explainer / culture

How Restaurants Got So Loud

Fashionable minimalism replaced plush opulence. That’s a recipe for commotion.
Luxury didn’t always mean loud, and there are lessons to be learned from the glamorous restaurants of the past, including actual mid-century-modern eateries. From the 1940s through the early 1990s, fine-dining establishments expressed luxury through generous seating, plush interiors, and ornate decor. But more important, acoustic treatments themselves were a big part of that luxury.

Surfaces that today’s consumers now consider old-fashioned were still relatively new and exciting in the interwar and postwar periods. Just as stainless-steel tabletops, slate-tile floors, and exposed ductwork seem au courant today, so did wall paneling and drop ceilings with acoustic tiles in the 1950s and ’60s.

Architects also had different conceptions of what ideal work and leisure spaces should sound like. In the early to mid-20th century, designers were startled to discover that they might have some control over the aural impression of a physical space. Just as automobiles and kitchen appliances were seen as technological solutions to problems of everyday life, so ambient noise shifted from a symbol of progress in the machine age to a problem it produced—one that demanded a solution.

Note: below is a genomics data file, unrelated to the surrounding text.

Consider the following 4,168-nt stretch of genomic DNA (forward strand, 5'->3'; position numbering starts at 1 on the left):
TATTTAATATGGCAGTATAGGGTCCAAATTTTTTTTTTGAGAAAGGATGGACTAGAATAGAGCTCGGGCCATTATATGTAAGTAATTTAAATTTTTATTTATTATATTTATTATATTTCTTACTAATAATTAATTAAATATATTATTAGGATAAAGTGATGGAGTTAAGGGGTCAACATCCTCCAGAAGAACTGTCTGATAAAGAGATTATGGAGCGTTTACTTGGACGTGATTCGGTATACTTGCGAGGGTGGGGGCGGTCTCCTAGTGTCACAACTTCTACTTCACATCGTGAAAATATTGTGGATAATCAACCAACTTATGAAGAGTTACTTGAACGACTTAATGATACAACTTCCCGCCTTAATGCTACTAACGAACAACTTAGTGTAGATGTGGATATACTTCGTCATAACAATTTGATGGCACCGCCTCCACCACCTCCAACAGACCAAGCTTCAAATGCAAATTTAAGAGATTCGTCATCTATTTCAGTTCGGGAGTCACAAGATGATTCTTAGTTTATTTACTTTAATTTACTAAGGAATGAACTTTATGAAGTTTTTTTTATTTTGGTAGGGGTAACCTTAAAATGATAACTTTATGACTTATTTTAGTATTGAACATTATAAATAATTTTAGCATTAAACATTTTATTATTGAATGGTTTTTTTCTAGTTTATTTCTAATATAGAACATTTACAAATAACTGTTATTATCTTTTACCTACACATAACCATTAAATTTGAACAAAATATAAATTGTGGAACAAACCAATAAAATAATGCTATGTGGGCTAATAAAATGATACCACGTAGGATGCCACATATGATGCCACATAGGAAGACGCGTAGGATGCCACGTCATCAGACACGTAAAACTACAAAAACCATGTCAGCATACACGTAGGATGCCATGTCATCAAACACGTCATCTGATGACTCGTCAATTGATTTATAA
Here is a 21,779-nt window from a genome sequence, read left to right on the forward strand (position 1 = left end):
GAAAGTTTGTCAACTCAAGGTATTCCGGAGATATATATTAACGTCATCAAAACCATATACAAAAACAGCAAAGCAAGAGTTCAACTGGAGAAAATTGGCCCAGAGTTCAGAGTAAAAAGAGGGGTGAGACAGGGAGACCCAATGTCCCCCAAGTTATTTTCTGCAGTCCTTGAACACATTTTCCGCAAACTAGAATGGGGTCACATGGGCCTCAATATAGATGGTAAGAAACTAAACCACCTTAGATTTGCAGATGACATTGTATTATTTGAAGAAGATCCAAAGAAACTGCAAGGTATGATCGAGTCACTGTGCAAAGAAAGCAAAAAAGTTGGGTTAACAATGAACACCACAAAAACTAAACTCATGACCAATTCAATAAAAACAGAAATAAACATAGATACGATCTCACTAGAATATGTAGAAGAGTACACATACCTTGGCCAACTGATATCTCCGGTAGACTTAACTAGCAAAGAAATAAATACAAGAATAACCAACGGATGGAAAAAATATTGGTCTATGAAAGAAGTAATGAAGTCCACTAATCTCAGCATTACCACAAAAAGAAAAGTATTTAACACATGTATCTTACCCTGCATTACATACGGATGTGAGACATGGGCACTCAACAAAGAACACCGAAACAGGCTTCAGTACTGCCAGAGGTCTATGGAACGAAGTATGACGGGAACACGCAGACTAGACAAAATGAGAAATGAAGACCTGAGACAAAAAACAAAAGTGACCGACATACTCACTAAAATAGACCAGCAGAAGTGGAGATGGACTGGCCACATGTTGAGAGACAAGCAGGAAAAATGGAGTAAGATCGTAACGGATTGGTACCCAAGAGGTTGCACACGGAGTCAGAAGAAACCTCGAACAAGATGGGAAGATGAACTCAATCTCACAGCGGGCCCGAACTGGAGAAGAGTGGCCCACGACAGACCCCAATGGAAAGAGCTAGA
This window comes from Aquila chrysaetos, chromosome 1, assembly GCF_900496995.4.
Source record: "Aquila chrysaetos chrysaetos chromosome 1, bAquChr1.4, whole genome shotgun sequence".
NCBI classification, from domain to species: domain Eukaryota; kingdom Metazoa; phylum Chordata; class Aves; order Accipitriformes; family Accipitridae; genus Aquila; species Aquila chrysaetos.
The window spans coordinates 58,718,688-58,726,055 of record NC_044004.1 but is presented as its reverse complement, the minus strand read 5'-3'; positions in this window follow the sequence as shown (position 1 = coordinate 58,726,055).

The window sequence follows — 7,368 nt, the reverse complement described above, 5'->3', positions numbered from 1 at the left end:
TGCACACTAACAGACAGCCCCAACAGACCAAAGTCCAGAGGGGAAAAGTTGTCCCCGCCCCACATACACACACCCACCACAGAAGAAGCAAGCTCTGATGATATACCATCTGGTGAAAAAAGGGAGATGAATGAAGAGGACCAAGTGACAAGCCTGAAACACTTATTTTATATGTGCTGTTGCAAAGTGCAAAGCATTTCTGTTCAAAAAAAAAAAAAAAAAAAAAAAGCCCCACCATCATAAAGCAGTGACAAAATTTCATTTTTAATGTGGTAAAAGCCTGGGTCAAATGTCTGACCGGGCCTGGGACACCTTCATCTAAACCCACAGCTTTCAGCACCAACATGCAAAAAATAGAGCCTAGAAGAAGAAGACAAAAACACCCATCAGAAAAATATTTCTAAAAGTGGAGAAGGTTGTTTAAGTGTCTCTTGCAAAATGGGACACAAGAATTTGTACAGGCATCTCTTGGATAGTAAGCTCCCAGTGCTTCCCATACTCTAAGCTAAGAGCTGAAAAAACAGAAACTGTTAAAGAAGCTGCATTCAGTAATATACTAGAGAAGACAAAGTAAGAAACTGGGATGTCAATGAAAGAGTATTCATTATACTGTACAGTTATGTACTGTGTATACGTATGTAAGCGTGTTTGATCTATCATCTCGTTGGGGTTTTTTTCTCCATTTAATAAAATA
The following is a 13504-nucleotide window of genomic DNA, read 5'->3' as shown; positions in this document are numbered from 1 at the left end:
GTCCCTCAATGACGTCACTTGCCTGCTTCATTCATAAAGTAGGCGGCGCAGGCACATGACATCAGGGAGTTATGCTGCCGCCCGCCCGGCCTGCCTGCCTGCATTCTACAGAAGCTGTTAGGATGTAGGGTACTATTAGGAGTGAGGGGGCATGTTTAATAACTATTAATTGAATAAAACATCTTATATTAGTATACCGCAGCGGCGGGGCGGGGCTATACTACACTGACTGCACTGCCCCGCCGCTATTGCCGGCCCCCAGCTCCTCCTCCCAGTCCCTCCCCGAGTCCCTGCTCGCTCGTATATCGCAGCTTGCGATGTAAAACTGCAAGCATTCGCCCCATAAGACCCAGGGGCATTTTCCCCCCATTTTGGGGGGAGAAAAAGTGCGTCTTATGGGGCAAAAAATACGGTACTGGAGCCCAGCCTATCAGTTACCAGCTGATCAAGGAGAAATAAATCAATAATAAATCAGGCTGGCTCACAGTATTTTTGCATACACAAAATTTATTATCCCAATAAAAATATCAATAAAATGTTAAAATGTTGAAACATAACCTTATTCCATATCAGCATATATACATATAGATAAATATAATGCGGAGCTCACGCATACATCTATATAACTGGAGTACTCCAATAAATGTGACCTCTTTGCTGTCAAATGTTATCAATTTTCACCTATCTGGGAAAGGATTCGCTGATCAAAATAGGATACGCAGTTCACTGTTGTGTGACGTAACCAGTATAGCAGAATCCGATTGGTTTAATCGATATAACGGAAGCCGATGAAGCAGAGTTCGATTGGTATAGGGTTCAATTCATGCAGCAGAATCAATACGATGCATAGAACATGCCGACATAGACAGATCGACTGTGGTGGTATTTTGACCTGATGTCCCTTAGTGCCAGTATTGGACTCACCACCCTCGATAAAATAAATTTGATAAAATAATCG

Early acoustics materials focused on absorbing sound—soaking up sonic energy rather than reflecting it. That approach produced its own idiosyncratic soundscape. As the science historian Emily Thompson explains in her book The Soundscape of Modernity, absorptive materials removed reverberation, producing “clear and direct” sound. “In a culture preoccupied with noise and efficiency,” Thompson writes, “reverberation became just another form of noise, an unnecessary sound that was inefficient and best eliminated.”

Absorptive design found its way first into schools and offices, where acoustics products were marketed as essential to creating quieter interiors and thus more efficient and less distraction-prone workers (or students). These products were advertised as “sound-conditioning” devices that would purify an environment of “unnatural” sounds. In catalogs for commercial and home interiors, sound-absorptive surfaces were linked directly to comfort, sophistication, and luxury.

Today’s interior designs are often seen as throwbacks to classic mid-century-modern spaces—sparse and sleek, with hardwood floors and colorful Danish chairs with tapered legs seated beside long, light-colored wood tables. The contemporary revival of this style tends to highlight these features to excess. However, photographs of restaurants from the 1950s through the 1970s reveal that interiors were opulent in the more luxurious lounges and supper clubs. Trends that today’s diners associate with luxury, such as hard surfaces and open kitchens, were, in mid-century, mainly relegated to lowbrow spaces such as cafés, cafeterias, and diners. The finest eateries—such as French and specialty restaurants, exclusive lounges, and cocktail bars—were the most highly ornamented and plush. Even high-modernist interiors made extensive use of soft goods, including cloth tablecloths, heavy drapes, carpeted floors, and upholstered seating. Across the board, mid-century restaurants had low ceilings, often with acoustic ceiling tiles.
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